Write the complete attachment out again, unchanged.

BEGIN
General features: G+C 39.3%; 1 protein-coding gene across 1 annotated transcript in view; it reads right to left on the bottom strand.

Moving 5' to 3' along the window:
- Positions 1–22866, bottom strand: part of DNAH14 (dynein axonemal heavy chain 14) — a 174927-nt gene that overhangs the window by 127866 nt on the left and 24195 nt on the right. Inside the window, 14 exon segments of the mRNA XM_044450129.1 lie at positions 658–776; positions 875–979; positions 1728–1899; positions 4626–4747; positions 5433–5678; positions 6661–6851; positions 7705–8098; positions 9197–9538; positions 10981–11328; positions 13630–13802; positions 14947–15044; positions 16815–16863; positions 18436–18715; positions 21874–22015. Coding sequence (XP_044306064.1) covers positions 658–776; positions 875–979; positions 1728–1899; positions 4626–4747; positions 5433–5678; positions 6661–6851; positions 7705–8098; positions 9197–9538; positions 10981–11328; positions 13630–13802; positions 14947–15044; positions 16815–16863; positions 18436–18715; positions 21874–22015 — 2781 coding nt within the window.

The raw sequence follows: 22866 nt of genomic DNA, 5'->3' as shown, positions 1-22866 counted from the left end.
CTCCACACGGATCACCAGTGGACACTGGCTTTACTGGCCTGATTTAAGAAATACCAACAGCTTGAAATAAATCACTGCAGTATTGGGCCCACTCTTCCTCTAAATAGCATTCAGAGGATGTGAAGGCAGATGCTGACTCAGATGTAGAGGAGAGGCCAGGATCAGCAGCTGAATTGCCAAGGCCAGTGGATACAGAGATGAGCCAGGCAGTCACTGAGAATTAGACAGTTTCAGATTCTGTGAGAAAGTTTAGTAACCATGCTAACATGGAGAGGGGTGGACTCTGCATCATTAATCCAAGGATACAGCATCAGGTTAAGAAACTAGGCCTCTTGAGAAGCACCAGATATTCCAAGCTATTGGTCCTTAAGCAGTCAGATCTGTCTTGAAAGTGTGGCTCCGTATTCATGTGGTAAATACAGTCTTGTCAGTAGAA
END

General features: G+C 39.3%; 1 protein-coding gene across 1 annotated transcript in view; it reads right to left on the bottom strand.

Moving 5' to 3' along the window:
- Positions 1–22866, bottom strand: part of DNAH14 (dynein axonemal heavy chain 14) — a 174927-nt gene that overhangs the window by 127866 nt on the left and 24195 nt on the right. Inside the window, 14 exon segments of the mRNA XM_044450129.1 lie at positions 658–776; positions 875–979; positions 1728–1899; positions 4626–4747; positions 5433–5678; positions 6661–6851; positions 7705–8098; positions 9197–9538; positions 10981–11328; positions 13630–13802; positions 14947–15044; positions 16815–16863; positions 18436–18715; positions 21874–22015. Coding sequence (XP_044306064.1) covers positions 658–776; positions 875–979; positions 1728–1899; positions 4626–4747; positions 5433–5678; positions 6661–6851; positions 7705–8098; positions 9197–9538; positions 10981–11328; positions 13630–13802; positions 14947–15044; positions 16815–16863; positions 18436–18715; positions 21874–22015 — 2781 coding nt within the window.

The raw sequence follows: 22866 nt of genomic DNA, 5'->3' as shown, positions 1-22866 counted from the left end.
CTCCACACGGATCACCAGTGGACACTGGCTTTACTGGCCTGATTTAAGAAATACCAACAGCTTGAAATAAATCACTGCAGTATTGGGCCCACTCTTCCTCTAAATAGCATTCAGAGGATGTGAAGGCAGATGCTGACTCAGATGTAGAGGAGAGGCCAGGATCAGCAGCTGAATTGCCAAGGCCAGTGGATACAGAGATGAGCCAGGCAGTCACTGAGAATTAGACAGTTTCAGATTCTGTGAGAAAGTTTAGTAACCATGCTAACATGGAGAGGGGTGGACTCTGCATCATTAATCCAAGGATACAGCATCAGGTTAAGAAACTAGGCCTCTTGAGAAGCACCAGATATTCCAAGCTATTGGTCCTTAAGCAGTCAGATCTGTCTTGAAAGTGTGGCTCCGTATTCATGTGGTAAATACAGTCTTGTCAGTAGAA